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Vision Art blends form with function

Vision Art blends form with function

Vision Art blends form with function

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A large wall mounted plasma screen can look somewhat redundant when you're not watching moving pictures so why not let it double as a static piece of artwork. Vision Art makes this possible by concealing wall-mounted plasma television screens behind
Giclee Limited Edition Fine Art Prints.

A remote controlled, motorised, retracting canvas is used to hide the plasma screen and by pushing the "Up" button the canvas silently retracts up inside the frame to reveal the screen . The "Up" and" Down" functions can also be integrated into a touchscreen or home automation system and to preserve the "feel" of the artist's original creation prints are digitally reproduced using the giclee ink spray method in which four million drops per inch of water-based ink are sprayed onto canvas attached to a spinning drum and then silk-screen varnished to enhance the colour definition and texture.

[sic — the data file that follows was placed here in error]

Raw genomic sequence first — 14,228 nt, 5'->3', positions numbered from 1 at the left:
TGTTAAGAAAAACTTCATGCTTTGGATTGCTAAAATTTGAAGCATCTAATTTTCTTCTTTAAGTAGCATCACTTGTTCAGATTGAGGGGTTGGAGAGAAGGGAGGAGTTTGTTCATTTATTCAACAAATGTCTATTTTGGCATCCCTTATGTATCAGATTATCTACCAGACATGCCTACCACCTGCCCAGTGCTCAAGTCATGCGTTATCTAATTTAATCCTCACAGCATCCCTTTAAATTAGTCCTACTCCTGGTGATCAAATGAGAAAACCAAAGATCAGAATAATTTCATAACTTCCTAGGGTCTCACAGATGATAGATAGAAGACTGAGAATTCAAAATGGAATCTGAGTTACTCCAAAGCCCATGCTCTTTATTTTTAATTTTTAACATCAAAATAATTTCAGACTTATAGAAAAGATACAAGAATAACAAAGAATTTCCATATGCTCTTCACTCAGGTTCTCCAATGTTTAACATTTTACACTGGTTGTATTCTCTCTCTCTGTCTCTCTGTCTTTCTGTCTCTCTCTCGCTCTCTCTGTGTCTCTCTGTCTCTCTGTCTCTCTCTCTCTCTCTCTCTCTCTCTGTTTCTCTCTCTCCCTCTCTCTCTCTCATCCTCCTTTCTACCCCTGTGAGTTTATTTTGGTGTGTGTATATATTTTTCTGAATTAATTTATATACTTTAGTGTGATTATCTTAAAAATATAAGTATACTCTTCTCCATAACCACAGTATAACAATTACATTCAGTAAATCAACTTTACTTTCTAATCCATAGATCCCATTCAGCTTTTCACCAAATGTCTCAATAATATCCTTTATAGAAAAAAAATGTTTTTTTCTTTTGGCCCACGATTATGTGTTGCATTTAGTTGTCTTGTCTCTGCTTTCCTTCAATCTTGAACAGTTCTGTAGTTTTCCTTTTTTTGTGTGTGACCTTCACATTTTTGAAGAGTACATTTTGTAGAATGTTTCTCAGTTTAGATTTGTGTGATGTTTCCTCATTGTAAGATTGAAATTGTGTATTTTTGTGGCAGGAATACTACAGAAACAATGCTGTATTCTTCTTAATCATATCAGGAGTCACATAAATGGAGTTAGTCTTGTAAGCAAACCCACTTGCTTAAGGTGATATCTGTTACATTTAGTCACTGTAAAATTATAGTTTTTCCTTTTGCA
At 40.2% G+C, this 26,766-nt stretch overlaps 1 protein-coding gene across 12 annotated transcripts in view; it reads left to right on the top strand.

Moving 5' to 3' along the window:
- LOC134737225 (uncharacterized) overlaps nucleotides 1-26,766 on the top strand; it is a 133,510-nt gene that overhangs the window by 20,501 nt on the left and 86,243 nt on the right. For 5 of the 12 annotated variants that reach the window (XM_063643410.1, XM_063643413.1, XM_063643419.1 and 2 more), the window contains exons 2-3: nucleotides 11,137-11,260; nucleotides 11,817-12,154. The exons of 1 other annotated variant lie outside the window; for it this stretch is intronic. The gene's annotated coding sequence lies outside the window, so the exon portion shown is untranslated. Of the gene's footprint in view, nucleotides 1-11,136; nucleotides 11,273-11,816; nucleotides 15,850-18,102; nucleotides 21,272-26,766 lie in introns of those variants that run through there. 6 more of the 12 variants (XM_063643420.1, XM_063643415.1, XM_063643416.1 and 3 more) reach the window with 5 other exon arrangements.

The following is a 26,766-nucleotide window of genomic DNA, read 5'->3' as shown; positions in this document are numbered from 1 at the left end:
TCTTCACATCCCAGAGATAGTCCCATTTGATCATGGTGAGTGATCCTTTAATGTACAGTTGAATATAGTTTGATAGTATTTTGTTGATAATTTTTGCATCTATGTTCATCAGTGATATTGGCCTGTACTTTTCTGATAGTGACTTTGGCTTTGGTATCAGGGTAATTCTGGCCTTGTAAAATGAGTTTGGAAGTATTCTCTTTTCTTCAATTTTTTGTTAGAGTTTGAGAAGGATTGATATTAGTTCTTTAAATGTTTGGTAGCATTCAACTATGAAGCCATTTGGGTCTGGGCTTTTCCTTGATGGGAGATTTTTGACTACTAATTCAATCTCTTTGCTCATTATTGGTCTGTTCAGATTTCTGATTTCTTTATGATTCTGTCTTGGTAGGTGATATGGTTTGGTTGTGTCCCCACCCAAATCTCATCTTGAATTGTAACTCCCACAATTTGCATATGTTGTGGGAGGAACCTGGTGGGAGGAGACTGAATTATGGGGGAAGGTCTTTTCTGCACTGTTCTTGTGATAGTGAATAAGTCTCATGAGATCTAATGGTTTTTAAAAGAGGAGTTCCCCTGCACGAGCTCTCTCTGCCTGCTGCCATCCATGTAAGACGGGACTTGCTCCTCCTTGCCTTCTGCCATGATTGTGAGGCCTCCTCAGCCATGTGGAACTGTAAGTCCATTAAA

The hardwood frames are available in eight styles and 28 stock finishes with 300 works including art by five featured artists to choose from.

About the Author
Mike Hanlon After Editing or Managing over 50 print publications primarily in the role of a Magazine Doctor, Mike embraced the internet full-time in 1995 and became a "start-up all-rounder" – quite a few start-ups later, he founded Gizmag in 2002. Now he can write again.   All articles by Mike Hanlon
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